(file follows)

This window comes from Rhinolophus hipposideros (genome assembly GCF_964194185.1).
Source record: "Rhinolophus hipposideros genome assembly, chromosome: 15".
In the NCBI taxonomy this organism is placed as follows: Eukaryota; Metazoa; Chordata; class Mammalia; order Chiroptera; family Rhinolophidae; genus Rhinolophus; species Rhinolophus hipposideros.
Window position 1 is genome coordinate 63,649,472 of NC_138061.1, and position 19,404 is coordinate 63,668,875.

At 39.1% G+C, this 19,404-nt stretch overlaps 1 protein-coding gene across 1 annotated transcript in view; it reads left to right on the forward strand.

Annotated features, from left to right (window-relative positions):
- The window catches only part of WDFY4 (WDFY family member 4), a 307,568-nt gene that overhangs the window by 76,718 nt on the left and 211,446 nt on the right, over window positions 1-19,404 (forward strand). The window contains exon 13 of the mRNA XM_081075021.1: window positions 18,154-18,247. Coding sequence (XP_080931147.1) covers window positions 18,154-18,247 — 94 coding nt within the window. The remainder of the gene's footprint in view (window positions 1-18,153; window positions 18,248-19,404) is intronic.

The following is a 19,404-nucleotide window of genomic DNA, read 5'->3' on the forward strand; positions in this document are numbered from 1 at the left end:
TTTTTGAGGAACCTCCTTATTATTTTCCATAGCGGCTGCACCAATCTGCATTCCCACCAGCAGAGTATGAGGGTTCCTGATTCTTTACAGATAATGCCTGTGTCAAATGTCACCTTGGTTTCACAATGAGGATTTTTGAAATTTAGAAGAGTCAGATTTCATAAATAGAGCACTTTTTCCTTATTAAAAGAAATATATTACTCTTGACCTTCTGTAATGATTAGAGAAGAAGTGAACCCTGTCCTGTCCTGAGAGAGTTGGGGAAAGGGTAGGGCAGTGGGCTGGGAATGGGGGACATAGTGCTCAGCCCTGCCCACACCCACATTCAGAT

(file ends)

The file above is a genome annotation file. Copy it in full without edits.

This window comes from Rhinolophus hipposideros (genome assembly GCF_964194185.1).
Source record: "Rhinolophus hipposideros genome assembly, chromosome: 15".
In the NCBI taxonomy this organism is placed as follows: Eukaryota; Metazoa; Chordata; class Mammalia; order Chiroptera; family Rhinolophidae; genus Rhinolophus; species Rhinolophus hipposideros.
Window position 1 is genome coordinate 63,649,472 of NC_138061.1, and position 19,404 is coordinate 63,668,875.

At 39.1% G+C, this 19,404-nt stretch overlaps 1 protein-coding gene across 1 annotated transcript in view; it reads left to right on the forward strand.

Annotated features, from left to right (window-relative positions):
- The window catches only part of WDFY4 (WDFY family member 4), a 307,568-nt gene that overhangs the window by 76,718 nt on the left and 211,446 nt on the right, over window positions 1-19,404 (forward strand). The window contains exon 13 of the mRNA XM_081075021.1: window positions 18,154-18,247. Coding sequence (XP_080931147.1) covers window positions 18,154-18,247 — 94 coding nt within the window. The remainder of the gene's footprint in view (window positions 1-18,153; window positions 18,248-19,404) is intronic.

The following is a 19,404-nucleotide window of genomic DNA, read 5'->3' on the forward strand; positions in this document are numbered from 1 at the left end:
TTTTTGAGGAACCTCCTTATTATTTTCCATAGCGGCTGCACCAATCTGCATTCCCACCAGCAGAGTATGAGGGTTCCTGATTCTTTACAGATAATGCCTGTGTCAAATGTCACCTTGGTTTCACAATGAGGATTTTTGAAATTTAGAAGAGTCAGATTTCATAAATAGAGCACTTTTTCCTTATTAAAAGAAATATATTACTCTTGACCTTCTGTAATGATTAGAGAAGAAGTGAACCCTGTCCTGTCCTGAGAGAGTTGGGGAAAGGGTAGGGCAGTGGGCTGGGAATGGGGGACATAGTGCTCAGCCCTGCCCACACCCACATTCAGAT